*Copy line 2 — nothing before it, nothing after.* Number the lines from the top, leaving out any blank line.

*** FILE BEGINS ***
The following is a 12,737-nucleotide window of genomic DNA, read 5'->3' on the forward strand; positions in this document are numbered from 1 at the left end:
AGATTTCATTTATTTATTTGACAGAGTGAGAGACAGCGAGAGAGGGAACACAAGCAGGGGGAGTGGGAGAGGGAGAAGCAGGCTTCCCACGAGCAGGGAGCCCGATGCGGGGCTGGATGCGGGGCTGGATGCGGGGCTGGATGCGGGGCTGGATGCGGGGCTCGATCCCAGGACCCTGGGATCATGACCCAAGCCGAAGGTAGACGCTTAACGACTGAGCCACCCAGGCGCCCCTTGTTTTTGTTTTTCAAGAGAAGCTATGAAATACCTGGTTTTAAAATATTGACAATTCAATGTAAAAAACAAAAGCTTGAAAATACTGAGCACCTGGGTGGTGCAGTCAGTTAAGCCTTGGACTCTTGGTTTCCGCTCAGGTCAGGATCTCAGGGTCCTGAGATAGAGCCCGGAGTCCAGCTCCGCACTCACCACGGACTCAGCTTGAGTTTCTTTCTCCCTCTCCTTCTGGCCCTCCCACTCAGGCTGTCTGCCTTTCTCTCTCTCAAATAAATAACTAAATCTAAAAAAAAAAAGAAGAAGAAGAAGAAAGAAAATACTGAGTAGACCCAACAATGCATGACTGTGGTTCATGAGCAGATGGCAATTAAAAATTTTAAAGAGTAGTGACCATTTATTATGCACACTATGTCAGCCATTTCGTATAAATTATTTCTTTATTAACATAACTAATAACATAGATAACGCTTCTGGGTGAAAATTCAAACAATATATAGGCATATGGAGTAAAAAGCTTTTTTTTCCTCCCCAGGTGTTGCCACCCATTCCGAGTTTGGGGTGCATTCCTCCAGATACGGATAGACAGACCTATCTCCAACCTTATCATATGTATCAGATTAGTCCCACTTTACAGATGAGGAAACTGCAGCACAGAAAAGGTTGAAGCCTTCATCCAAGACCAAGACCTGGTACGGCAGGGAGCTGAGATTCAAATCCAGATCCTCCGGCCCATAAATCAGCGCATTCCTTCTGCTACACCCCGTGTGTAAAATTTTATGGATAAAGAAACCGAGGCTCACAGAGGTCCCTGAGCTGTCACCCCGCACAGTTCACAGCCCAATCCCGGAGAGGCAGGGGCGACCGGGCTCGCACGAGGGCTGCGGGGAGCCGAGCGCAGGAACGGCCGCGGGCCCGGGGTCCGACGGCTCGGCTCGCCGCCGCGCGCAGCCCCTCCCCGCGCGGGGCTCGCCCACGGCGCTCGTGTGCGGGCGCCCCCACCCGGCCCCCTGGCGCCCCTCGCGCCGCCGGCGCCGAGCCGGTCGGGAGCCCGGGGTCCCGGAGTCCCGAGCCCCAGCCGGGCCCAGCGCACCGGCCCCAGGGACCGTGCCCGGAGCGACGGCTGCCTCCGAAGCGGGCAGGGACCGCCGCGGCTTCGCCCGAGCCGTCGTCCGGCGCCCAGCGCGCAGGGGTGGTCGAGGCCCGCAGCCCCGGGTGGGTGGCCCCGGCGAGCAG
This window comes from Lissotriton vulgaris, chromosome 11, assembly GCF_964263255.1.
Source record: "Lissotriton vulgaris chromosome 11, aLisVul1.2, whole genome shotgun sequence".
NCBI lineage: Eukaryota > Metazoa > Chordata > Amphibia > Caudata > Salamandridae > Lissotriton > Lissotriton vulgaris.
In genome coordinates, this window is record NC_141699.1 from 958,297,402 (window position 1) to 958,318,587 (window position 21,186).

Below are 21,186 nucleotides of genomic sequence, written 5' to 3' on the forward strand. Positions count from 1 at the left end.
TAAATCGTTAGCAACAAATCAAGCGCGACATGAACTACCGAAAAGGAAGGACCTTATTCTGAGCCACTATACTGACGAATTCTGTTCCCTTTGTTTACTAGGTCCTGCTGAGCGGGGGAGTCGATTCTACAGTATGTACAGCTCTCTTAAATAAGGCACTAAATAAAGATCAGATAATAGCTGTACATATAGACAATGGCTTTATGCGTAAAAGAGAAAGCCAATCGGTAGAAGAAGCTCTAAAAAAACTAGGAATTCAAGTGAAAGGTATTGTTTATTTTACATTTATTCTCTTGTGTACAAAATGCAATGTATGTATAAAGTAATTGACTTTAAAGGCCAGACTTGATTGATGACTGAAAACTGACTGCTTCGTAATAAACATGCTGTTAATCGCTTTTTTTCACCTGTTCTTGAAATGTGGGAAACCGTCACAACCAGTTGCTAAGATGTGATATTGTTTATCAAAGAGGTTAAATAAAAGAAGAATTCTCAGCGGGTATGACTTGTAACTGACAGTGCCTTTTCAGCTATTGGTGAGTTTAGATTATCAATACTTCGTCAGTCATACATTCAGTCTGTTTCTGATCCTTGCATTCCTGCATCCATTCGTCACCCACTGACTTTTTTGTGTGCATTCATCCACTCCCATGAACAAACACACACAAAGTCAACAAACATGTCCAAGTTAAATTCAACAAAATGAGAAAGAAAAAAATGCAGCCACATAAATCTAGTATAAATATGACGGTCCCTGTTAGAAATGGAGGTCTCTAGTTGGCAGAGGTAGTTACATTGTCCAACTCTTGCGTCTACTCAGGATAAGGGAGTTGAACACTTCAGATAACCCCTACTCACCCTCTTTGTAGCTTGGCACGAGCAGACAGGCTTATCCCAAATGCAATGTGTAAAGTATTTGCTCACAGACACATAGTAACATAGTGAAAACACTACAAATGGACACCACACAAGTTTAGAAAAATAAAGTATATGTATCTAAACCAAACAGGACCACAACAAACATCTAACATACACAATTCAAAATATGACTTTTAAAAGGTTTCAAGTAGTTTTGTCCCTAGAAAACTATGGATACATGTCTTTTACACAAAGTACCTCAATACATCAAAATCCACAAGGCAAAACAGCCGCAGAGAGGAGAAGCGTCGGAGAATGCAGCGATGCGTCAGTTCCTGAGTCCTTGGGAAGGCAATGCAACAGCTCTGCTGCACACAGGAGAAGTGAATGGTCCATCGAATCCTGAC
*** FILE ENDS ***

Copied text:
AGATTTCATTTATTTATTTGACAGAGTGAGAGACAGCGAGAGAGGGAACACAAGCAGGGGGAGTGGGAGAGGGAGAAGCAGGCTTCCCACGAGCAGGGAGCCCGATGCGGGGCTGGATGCGGGGCTGGATGCGGGGCTGGATGCGGGGCTGGATGCGGGGCTCGATCCCAGGACCCTGGGATCATGACCCAAGCCGAAGGTAGACGCTTAACGACTGAGCCACCCAGGCGCCCCTTGTTTTTGTTTTTCAAGAGAAGCTATGAAATACCTGGTTTTAAAATATTGACAATTCAATGTAAAAAACAAAAGCTTGAAAATACTGAGCACCTGGGTGGTGCAGTCAGTTAAGCCTTGGACTCTTGGTTTCCGCTCAGGTCAGGATCTCAGGGTCCTGAGATAGAGCCCGGAGTCCAGCTCCGCACTCACCACGGACTCAGCTTGAGTTTCTTTCTCCCTCTCCTTCTGGCCCTCCCACTCAGGCTGTCTGCCTTTCTCTCTCTCAAATAAATAACTAAATCTAAAAAAAAAAAGAAGAAGAAGAAGAAAGAAAATACTGAGTAGACCCAACAATGCATGACTGTGGTTCATGAGCAGATGGCAATTAAAAATTTTAAAGAGTAGTGACCATTTATTATGCACACTATGTCAGCCATTTCGTATAAATTATTTCTTTATTAACATAACTAATAACATAGATAACGCTTCTGGGTGAAAATTCAAACAATATATAGGCATATGGAGTAAAAAGCTTTTTTTTCCTCCCCAGGTGTTGCCACCCATTCCGAGTTTGGGGTGCATTCCTCCAGATACGGATAGACAGACCTATCTCCAACCTTATCATATGTATCAGATTAGTCCCACTTTACAGATGAGGAAACTGCAGCACAGAAAAGGTTGAAGCCTTCATCCAAGACCAAGACCTGGTACGGCAGGGAGCTGAGATTCAAATCCAGATCCTCCGGCCCATAAATCAGCGCATTCCTTCTGCTACACCCCGTGTGTAAAATTTTATGGATAAAGAAACCGAGGCTCACAGAGGTCCCTGAGCTGTCACCCCGCACAGTTCACAGCCCAATCCCGGAGAGGCAGGGGCGACCGGGCTCGCACGAGGGCTGCGGGGAGCCGAGCGCAGGAACGGCCGCGGGCCCGGGGTCCGACGGCTCGGCTCGCCGCCGCGCGCAGCCCCTCCCCGCGCGGGGCTCGCCCACGGCGCTCGTGTGCGGGCGCCCCCACCCGGCCCCCTGGCGCCCCTCGCGCCGCCGGCGCCGAGCCGGTCGGGAGCCCGGGGTCCCGGAGTCCCGAGCCCCAGCCGGGCCCAGCGCACCGGCCCCAGGGACCGTGCCCGGAGCGACGGCTGCCTCCGAAGCGGGCAGGGACCGCCGCGGCTTCGCCCGAGCCGTCGTCCGGCGCCCAGCGCGCAGGGGTGGTCGAGGCCCGCAGCCCCGGGTGGGTGGCCCCGGCGAGCAG